Not everyone can be Tony Stark.
You know … Iron Man. (Okay, if you’re somehow not aware, Tony Stark is the genius alter ego of Iron Man as portrayed by Robert Downy, Jr. in the Iron Man, The Avengers, some Captain America, and Spider Man movies.
“Genius, billionaire, playboy, philanthropist,” is how Stark describes himself in Avengers 2: Age of Ultron.
Captain America? Yep – only one of him. A super-serum gave him super strength and speed, but as Captain America: The First Avenger taught us, that serum only increases a person’s own potential.
It was Steve Rogers (Captain America’s alter ego) courage, integrity and toughness that really make him into a super hero.
My point? The Avengers is a team made up of members with very different strengths. It would, of course, be a much different movie — and much less effective team — if it was made up of members with the same set of strengths.
While The Avengers is merely fiction, this is a lesson that any team — for work or play — should heed.
“Although individuals need not be well-rounded, teams should be.” ― writes Tom Rath, author of the popular StrengthsFinder series of books, which are based on the Gallup StrengthsFinder assessment and coaching program.
In Strengths Based Leadership, Rath writes of the results of a series of Gallup surveys done over a period of years, showing what makes the most effective teams.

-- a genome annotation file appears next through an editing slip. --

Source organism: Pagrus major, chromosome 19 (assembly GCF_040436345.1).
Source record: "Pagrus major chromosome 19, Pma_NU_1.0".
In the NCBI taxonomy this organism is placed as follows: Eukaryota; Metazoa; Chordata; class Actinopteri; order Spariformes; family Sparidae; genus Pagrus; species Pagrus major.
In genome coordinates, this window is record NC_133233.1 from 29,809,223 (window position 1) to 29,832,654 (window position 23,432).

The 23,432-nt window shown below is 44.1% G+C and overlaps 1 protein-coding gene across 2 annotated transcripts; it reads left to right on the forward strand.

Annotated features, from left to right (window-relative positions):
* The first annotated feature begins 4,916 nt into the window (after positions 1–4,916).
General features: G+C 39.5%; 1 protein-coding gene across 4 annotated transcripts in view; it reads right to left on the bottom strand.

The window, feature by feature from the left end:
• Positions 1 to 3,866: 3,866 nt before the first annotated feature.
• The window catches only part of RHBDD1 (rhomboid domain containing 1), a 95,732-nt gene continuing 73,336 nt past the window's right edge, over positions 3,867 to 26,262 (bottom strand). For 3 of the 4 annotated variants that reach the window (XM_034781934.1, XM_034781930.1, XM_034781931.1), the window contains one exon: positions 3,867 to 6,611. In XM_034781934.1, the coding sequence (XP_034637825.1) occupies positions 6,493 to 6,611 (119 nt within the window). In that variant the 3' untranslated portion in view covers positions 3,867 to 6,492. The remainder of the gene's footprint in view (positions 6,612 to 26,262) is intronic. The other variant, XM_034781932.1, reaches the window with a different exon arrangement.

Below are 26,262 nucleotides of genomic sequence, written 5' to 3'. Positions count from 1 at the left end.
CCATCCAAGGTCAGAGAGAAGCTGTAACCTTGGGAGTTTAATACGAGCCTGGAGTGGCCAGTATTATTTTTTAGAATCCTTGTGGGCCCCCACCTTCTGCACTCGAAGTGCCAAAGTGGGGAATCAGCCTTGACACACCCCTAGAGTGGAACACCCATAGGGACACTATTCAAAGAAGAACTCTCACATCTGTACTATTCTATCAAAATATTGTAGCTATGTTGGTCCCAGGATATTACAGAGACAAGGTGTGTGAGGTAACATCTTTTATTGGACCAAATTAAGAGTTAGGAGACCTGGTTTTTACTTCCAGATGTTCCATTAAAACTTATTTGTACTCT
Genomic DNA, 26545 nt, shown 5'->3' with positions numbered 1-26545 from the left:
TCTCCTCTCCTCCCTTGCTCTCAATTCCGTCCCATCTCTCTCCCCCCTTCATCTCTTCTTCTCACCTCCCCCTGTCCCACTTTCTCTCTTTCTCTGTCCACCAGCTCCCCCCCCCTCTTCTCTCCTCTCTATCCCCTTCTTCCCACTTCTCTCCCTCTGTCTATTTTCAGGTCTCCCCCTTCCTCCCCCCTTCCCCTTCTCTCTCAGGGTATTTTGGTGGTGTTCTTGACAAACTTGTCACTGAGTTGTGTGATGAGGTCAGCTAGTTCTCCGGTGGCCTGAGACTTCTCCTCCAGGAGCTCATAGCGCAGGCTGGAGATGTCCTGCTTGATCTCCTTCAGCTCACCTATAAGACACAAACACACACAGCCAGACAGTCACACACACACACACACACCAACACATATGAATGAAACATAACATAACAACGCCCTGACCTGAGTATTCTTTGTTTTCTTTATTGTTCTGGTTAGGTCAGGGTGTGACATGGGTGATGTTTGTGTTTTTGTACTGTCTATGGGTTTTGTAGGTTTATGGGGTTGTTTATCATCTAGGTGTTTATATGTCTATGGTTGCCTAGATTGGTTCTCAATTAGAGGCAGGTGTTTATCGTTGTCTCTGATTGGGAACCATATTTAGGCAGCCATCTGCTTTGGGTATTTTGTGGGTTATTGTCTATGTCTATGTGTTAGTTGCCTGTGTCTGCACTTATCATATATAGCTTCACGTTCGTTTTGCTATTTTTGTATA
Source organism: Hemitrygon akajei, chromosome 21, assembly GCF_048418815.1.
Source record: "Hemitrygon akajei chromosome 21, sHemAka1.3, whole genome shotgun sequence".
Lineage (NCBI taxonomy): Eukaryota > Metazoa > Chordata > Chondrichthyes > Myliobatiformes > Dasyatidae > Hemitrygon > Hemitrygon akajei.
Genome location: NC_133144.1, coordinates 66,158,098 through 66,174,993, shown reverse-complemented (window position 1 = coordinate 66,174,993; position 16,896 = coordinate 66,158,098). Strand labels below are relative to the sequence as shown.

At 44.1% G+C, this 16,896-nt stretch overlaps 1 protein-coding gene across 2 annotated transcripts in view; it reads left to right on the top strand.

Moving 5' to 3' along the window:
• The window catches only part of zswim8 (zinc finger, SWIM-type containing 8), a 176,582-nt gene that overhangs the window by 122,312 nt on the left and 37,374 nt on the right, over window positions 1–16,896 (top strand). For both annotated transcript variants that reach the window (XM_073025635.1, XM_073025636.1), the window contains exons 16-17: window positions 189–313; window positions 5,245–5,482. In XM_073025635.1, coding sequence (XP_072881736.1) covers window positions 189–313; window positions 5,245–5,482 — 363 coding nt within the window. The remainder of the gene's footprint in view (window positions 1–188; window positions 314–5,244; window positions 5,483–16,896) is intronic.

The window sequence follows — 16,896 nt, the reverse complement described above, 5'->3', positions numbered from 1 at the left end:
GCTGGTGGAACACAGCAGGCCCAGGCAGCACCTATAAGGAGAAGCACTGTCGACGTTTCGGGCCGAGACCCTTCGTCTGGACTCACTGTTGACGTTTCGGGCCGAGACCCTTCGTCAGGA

“We began to see that while each member had his or her own unique strengths, the most cohesive and successful teams possessed broader groupings of strengths,” writes Rath. “So we went back and initiated our most thorough review of this research to date.”
In the case of the teams studied by Gallup, Rath and his team found that four distinct domains of leadership strength emerged among team members: Executing, Influencing, Relationship Building, and Strategic Thinking.
“We found that it serves a team well to have a representation of strengths in each of these four domains,” writes Rath. “Instead of one dominant leader who tries to do everything or individuals who all have similar strengths, contributions from all four domains lead to a strong and cohesive team.”
In other words, while it would be cool to have a team of four Tony Starks, it wouldn’t be as effective as having the diverse mix of The Avengers.
Sometimes the power of Iron Man’s suit runs low. Captain America has super strength and speed, but he can’t fly. And nobody can smash as many aliens in a single bound as The Hulk.
You get the idea.
When recruiting teams, leaders should be aware of their own strengths, and then look to hire (or pick) members with varying strengths who can all mesh together.
Awareness is always the first step.
I suggest that any team leader begin by taking the StrengthsFinder assessment. Learn what your strengths are and how you can apply it to your work.
Then, have potential hires or new team members take the assessment. Find out their strengths to determine if how they fit with yours, and any other members of your team.
While you may not end up being as powerful as “Earth’s Mighiest Heroes”, you’ll no doubt find you’ve assembled the best team to defeat whatever project stands in your way.